4 Murders | Performing Arts Review | Chicago Reader

4 Murders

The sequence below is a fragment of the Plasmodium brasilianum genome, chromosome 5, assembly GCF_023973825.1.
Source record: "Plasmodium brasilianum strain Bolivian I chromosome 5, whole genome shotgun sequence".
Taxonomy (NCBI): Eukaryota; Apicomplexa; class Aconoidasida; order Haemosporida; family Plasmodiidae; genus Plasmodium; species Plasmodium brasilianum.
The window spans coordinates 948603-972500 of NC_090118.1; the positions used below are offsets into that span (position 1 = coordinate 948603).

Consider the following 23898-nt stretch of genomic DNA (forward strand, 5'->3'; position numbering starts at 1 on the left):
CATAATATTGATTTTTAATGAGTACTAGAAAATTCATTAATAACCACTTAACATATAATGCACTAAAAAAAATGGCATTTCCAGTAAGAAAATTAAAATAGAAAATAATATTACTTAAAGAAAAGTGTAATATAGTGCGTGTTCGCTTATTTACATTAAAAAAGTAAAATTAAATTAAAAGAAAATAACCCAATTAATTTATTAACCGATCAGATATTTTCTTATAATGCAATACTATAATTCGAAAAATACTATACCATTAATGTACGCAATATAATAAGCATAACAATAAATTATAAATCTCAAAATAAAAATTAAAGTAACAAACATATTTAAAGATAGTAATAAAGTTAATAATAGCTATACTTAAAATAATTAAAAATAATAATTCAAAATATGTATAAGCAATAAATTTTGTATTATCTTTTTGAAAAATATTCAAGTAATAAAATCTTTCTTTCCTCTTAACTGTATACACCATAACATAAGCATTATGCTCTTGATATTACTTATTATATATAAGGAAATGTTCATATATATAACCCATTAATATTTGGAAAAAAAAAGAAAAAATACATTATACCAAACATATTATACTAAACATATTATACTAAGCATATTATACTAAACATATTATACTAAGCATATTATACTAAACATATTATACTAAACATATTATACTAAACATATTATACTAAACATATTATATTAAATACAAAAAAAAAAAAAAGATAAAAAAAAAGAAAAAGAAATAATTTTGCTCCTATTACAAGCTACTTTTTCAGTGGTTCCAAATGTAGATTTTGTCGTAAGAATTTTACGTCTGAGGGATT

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Brett Neveu continues his explorations into issues of identity, violence, and dislocation in America, this time in an urban setting instead of his usual small-town milieu. The title reveals the plot--four people are indeed dispatched--but not the story, which concerns the frustrations and obsessions of those killed more than it does the motives of the nebbishy, chameleonic killer (played with an eerie calm by Lawrence MacGowan). Four tightly crafted scenes, each functioning as a one-act in itself, provide snapshots of the victims: a shut-in writer, a talkative executive, a pissed-off factory worker, and a middle-aged man in a down-at-the-heels hotel. Neveu is often compared to Mamet, but here he comes closer to Harold Pinter and his "comedy of menace," with touches of Edward Albee. Though the script's austere language can be distancing, Neveu never has fun at the characters' expense. Director Guy Van Swearingen appropriately avoids histrionics, treating the murders themselves in a stylized, muted way, and the cast is generally excellent. This may not be Neveu's best work, but it's an intriguing piece loaded with his usual mix of intelligence, compassion, and dark humor. Through 6/5: Thu-Sat 8 PM, Sun 7 PM. Sun 5/22, 3 PM only. A Red Orchid Theatre, 1531 N. Wells, 312-943-8722. $14-$20.

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